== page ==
The Internet, despite all its glory as a transcendent technology, requires maintenance and improvement just like any other digital technology. Based on a set of open, standardized protocols, the Internet is a convoluted and often daunting concept to approach.
Its core protocols exist in a layered, modular stack, and serve various functions, some of which are beginning to show how outdated they are.
As we progress into Web 3.0 technologies, extracting metrics for applications that capture user-value are often the purview of venture capital groups. However, several projects are pushing the envelope in a different dimension, revamping some of the underlying open protocols of the Internet itself — ushering in better connectivity, network resiliency, and bandwidth improvements.
Progressing From Software-as-a-Service to Internet Backbone-as-a-Service
The advent of cloud computing has seen a meteoric rise of the software-as-a-service (SaaS) market, more specifically the infrastructure-as-a-service (IaaS) market, which is expected to balloon to $63 billion by 2021.
Giant firms like Amazon, Google, and Microsoft dominate the cloud computing market, which has empowered many of the modern consumer and business application possibilities of today.
However, there are current limitations in the cloud computing paradigm. For example, content delivery networks (CDNs) are not widely accessible in developing areas of the world, precluding many millions of people from tapping into basic online services like YouTube. Similarly, the centralization of cloud computing providers can lead to outages, disrupting numerous services around the world.
An excellent recent example is the downing of CloudFlare, one of the most popular CND service providers in the world, which led to vast portions of the Internet becoming unavailable.
Solutions to such problems focus on multi-cloud computing or creating a more distributed and robust set of cloud computing resources. “Multi-cloud infrastructure enables an organization to use multiple vendors, thereby spreading the risk. And not only can risk of disruption of service due to outages be mitigated through such a manner, additional benefits can be derived as well,” details Vytas Pacas of NOIA Network.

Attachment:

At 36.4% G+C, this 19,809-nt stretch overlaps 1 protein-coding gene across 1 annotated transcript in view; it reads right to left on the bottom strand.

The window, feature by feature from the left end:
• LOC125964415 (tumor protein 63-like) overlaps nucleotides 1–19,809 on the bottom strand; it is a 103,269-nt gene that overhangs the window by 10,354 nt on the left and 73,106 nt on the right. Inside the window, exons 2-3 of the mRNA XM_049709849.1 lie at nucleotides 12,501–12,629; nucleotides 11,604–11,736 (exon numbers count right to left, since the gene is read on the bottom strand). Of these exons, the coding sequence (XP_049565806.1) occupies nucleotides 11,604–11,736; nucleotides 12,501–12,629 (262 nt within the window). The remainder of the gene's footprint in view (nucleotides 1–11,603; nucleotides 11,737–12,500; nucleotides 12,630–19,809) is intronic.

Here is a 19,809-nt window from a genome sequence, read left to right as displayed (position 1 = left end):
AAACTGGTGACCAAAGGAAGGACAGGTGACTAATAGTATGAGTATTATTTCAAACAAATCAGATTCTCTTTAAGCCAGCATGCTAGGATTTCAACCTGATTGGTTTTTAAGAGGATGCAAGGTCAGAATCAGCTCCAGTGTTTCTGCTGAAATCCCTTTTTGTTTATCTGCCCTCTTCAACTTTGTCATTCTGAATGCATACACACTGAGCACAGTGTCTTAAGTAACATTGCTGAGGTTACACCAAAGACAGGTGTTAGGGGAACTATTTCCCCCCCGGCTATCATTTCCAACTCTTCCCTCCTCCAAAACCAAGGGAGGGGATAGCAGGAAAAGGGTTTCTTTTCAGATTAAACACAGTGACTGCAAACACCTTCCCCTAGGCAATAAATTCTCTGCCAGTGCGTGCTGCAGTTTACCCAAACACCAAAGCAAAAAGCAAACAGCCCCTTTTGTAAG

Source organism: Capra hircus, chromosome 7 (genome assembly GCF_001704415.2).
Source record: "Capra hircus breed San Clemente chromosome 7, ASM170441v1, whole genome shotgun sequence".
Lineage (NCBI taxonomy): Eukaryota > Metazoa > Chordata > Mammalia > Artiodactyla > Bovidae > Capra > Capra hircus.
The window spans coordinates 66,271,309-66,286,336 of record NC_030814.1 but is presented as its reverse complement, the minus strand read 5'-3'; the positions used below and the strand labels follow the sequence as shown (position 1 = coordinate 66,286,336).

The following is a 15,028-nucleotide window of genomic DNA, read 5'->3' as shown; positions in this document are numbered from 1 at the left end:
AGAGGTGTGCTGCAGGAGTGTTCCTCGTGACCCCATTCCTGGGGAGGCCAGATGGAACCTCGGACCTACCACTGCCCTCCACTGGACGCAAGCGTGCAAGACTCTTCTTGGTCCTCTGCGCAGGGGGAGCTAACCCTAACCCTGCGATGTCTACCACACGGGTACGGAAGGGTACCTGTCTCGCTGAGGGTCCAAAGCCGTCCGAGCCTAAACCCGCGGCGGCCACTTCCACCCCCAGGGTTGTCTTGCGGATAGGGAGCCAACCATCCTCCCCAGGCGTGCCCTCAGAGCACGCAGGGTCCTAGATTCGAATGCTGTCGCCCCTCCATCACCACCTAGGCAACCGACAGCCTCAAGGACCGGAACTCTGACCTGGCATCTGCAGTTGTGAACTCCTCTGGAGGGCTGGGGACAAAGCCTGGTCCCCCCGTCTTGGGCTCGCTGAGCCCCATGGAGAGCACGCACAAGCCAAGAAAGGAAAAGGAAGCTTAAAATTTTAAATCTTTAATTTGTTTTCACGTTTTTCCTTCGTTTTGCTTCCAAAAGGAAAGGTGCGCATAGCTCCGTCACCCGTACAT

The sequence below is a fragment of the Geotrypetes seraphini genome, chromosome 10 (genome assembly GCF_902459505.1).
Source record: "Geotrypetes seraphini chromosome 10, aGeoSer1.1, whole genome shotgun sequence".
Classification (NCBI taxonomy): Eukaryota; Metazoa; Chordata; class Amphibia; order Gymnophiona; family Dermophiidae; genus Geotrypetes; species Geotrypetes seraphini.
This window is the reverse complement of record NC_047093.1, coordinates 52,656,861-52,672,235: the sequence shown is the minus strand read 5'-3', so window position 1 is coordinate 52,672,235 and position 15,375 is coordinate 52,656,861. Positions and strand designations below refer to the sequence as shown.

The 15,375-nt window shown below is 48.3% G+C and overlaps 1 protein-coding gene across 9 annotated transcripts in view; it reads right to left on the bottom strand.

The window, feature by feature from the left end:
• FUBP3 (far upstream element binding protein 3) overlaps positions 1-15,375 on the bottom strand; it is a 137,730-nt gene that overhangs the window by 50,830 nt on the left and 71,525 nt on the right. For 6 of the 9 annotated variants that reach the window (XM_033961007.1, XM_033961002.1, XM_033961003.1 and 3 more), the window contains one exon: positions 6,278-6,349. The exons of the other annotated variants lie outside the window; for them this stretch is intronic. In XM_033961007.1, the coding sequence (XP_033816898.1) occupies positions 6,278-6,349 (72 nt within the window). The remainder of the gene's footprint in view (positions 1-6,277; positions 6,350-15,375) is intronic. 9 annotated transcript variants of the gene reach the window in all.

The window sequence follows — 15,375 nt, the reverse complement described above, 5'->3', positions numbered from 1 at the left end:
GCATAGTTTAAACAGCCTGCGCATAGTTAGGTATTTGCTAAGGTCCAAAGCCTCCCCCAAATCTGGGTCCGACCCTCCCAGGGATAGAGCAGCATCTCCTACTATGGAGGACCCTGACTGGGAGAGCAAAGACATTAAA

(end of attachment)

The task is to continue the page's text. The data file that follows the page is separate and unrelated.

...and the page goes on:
One of the hurdles facing such a multi-cloud infrastructure is the reliance on a set of fragmented content delivery protocols like BGP, which result in connectivity problems and an inability to guarantee performance without using an overlay network.
That’s where an emerging startup, NOIA Network, has proposed a unique supplementation to the multi-cloud infrastructure future, an Internet-as-a-backbone (IaaB) networking service for cloud providers.
NOIA Network Brings on William B. Norton to Lead IaaB Charge
NOIA Network is comprised of the largest open-source repositories for a P2P CDN, called NOIA Cache, which is a mechanism for enabling individual infrastructure providers, ISPs, cloud providers, and other resource administers to connect to their blockchain-based NOIA backbone and sell infrastructure (e.g., bandwidth) as Internet transit.
“Much like Waze routed cars to alternative routes to bypass congested highways, machine learning will dynamically adjust the topology of contributed network segments to optimize routing for its participants,” detailed William B. Norton, co-founder of Equinix. “The entire community benefits from better Internet connectivity, and blockchain handles the settlement between participants.”
The concept correlates to Norton’s extensive, and lauded, work with Internet peering technologies, of which he considered a foremost expert. NOIA Network recently announced their onboarding of Norton, who is expected to unveil a whitepaper detailing the dynamics of the retail infrastructure and sharing economy that NOIA will focus on.
The core of NOIA’s infrastructure is based on a confluence of IPv6, distributed ledgers, and segment routing — thus incentivizing users to share computational and networking resources in exchange for the native NOIA token. By creating a “programmable backbone” of more robust routing protocols, NOIA can help reduce operational costs, increase performance, and even help more obscure locales to maintain connectivity with cloud service providers.
Norton’s experience at Equinix, the largest data center operator in the world, led him to publish numerous papers on peering technologies and a popular book, which helped lay the foundation for NOIA’s trajectory. Considering the talented ensemble of experts already at NOIA’s disposal, Norton’s addition to the team positions them well for disrupting the current cloud computing landscape by minimizing public Internet latency through smart data and standardized routers.
“Bill is an internet business expert with a wide range of experience — having worked with both large tech companies and startups,” detailed Domantas Jaskunas in the NOIA blog announcement.
“His role in the development of Programmable Internet & the evolution of NOIA has been decisive, and we’re excited to have such a talented team, including world-renowned experts and entrepreneurs from various fields, each contributing to the vision of the next-generation internet,” Jaskunas continues.
With a high-profile Internet peering figure at the helm of their P2P CDN, NOIA endeavors to disrupt the massive cloud infrastructure market and revamp some of the Internet’s old pathways in the process.